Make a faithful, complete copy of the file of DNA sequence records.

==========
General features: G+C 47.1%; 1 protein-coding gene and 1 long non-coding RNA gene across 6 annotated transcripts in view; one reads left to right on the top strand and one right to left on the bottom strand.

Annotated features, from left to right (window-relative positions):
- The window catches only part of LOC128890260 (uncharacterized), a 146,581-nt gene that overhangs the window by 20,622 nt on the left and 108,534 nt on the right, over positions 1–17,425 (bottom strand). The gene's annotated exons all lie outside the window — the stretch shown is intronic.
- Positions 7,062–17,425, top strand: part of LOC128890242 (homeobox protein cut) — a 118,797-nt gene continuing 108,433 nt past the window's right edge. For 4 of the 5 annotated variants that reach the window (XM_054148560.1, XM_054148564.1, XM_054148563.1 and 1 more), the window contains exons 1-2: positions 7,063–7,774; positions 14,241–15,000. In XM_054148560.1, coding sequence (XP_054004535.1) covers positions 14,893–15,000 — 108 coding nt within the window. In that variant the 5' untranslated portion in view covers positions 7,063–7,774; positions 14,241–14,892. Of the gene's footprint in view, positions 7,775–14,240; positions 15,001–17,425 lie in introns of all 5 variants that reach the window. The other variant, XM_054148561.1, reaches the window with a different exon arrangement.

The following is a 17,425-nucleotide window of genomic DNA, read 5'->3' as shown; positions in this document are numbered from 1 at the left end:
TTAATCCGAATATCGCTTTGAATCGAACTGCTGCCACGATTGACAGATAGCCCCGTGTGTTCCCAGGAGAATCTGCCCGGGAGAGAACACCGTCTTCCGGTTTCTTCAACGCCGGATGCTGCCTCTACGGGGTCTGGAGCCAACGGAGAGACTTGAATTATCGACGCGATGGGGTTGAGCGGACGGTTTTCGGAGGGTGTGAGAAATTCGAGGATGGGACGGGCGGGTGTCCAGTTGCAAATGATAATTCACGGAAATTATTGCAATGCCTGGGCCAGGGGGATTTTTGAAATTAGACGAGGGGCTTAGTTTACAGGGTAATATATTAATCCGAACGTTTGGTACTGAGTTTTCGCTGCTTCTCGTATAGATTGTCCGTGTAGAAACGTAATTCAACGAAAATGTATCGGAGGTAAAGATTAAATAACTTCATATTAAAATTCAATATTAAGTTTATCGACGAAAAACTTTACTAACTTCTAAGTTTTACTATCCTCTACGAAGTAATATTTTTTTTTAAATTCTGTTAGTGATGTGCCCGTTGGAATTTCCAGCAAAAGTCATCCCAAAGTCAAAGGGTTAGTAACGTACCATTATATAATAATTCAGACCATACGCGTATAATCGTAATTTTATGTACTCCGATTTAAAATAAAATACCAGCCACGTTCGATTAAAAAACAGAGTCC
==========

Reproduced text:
General features: G+C 47.1%; 1 protein-coding gene and 1 long non-coding RNA gene across 6 annotated transcripts in view; one reads left to right on the top strand and one right to left on the bottom strand.

Annotated features, from left to right (window-relative positions):
- The window catches only part of LOC128890260 (uncharacterized), a 146,581-nt gene that overhangs the window by 20,622 nt on the left and 108,534 nt on the right, over positions 1–17,425 (bottom strand). The gene's annotated exons all lie outside the window — the stretch shown is intronic.
- Positions 7,062–17,425, top strand: part of LOC128890242 (homeobox protein cut) — a 118,797-nt gene continuing 108,433 nt past the window's right edge. For 4 of the 5 annotated variants that reach the window (XM_054148560.1, XM_054148564.1, XM_054148563.1 and 1 more), the window contains exons 1-2: positions 7,063–7,774; positions 14,241–15,000. In XM_054148560.1, coding sequence (XP_054004535.1) covers positions 14,893–15,000 — 108 coding nt within the window. In that variant the 5' untranslated portion in view covers positions 7,063–7,774; positions 14,241–14,892. Of the gene's footprint in view, positions 7,775–14,240; positions 15,001–17,425 lie in introns of all 5 variants that reach the window. The other variant, XM_054148561.1, reaches the window with a different exon arrangement.

The following is a 17,425-nucleotide window of genomic DNA, read 5'->3' as shown; positions in this document are numbered from 1 at the left end:
TTAATCCGAATATCGCTTTGAATCGAACTGCTGCCACGATTGACAGATAGCCCCGTGTGTTCCCAGGAGAATCTGCCCGGGAGAGAACACCGTCTTCCGGTTTCTTCAACGCCGGATGCTGCCTCTACGGGGTCTGGAGCCAACGGAGAGACTTGAATTATCGACGCGATGGGGTTGAGCGGACGGTTTTCGGAGGGTGTGAGAAATTCGAGGATGGGACGGGCGGGTGTCCAGTTGCAAATGATAATTCACGGAAATTATTGCAATGCCTGGGCCAGGGGGATTTTTGAAATTAGACGAGGGGCTTAGTTTACAGGGTAATATATTAATCCGAACGTTTGGTACTGAGTTTTCGCTGCTTCTCGTATAGATTGTCCGTGTAGAAACGTAATTCAACGAAAATGTATCGGAGGTAAAGATTAAATAACTTCATATTAAAATTCAATATTAAGTTTATCGACGAAAAACTTTACTAACTTCTAAGTTTTACTATCCTCTACGAAGTAATATTTTTTTTTAAATTCTGTTAGTGATGTGCCCGTTGGAATTTCCAGCAAAAGTCATCCCAAAGTCAAAGGGTTAGTAACGTACCATTATATAATAATTCAGACCATACGCGTATAATCGTAATTTTATGTACTCCGATTTAAAATAAAATACCAGCCACGTTCGATTAAAAAACAGAGTCC